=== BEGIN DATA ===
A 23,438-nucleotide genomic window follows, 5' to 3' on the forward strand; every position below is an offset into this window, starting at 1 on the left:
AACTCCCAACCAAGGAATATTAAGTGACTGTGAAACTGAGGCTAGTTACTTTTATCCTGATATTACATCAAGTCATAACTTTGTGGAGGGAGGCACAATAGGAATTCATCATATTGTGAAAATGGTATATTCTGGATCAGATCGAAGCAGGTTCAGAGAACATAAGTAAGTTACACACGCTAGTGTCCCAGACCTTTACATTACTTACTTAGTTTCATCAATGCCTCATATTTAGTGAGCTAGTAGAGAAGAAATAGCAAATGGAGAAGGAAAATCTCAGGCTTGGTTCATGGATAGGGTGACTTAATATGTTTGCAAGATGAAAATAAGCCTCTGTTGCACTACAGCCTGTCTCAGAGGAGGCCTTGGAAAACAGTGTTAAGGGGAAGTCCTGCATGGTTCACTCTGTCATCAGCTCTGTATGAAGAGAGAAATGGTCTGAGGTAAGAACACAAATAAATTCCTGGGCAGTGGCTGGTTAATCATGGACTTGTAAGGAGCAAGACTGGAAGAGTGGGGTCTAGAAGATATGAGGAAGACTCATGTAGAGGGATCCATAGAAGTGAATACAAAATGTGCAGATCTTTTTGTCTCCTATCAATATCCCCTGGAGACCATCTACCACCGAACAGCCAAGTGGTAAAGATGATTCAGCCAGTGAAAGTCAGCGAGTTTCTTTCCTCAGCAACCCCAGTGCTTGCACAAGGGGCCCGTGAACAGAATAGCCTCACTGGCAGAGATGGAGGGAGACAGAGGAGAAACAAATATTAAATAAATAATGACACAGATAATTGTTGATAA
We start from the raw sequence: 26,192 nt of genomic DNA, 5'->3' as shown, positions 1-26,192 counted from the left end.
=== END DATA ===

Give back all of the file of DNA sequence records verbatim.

A 23,438-nucleotide genomic window follows, 5' to 3' on the forward strand; every position below is an offset into this window, starting at 1 on the left:
AACTCCCAACCAAGGAATATTAAGTGACTGTGAAACTGAGGCTAGTTACTTTTATCCTGATATTACATCAAGTCATAACTTTGTGGAGGGAGGCACAATAGGAATTCATCATATTGTGAAAATGGTATATTCTGGATCAGATCGAAGCAGGTTCAGAGAACATAAGTAAGTTACACACGCTAGTGTCCCAGACCTTTACATTACTTACTTAGTTTCATCAATGCCTCATATTTAGTGAGCTAGTAGAGAAGAAATAGCAAATGGAGAAGGAAAATCTCAGGCTTGGTTCATGGATAGGGTGACTTAATATGTTTGCAAGATGAAAATAAGCCTCTGTTGCACTACAGCCTGTCTCAGAGGAGGCCTTGGAAAACAGTGTTAAGGGGAAGTCCTGCATGGTTCACTCTGTCATCAGCTCTGTATGAAGAGAGAAATGGTCTGAGGTAAGAACACAAATAAATTCCTGGGCAGTGGCTGGTTAATCATGGACTTGTAAGGAGCAAGACTGGAAGAGTGGGGTCTAGAAGATATGAGGAAGACTCATGTAGAGGGATCCATAGAAGTGAATACAAAATGTGCAGATCTTTTTGTCTCCTATCAATATCCCCTGGAGACCATCTACCACCGAACAGCCAAGTGGTAAAGATGATTCAGCCAGTGAAAGTCAGCGAGTTTCTTTCCTCAGCAACCCCAGTGCTTGCACAAGGGGCCCGTGAACAGAATAGCCTCACTGGCAGAGATGGAGGGAGACAGAGGAGAAACAAATATTAAATAAATAATGACACAGATAATTGTTGATAA
We start from the raw sequence: 26,192 nt of genomic DNA, 5'->3' as shown, positions 1-26,192 counted from the left end.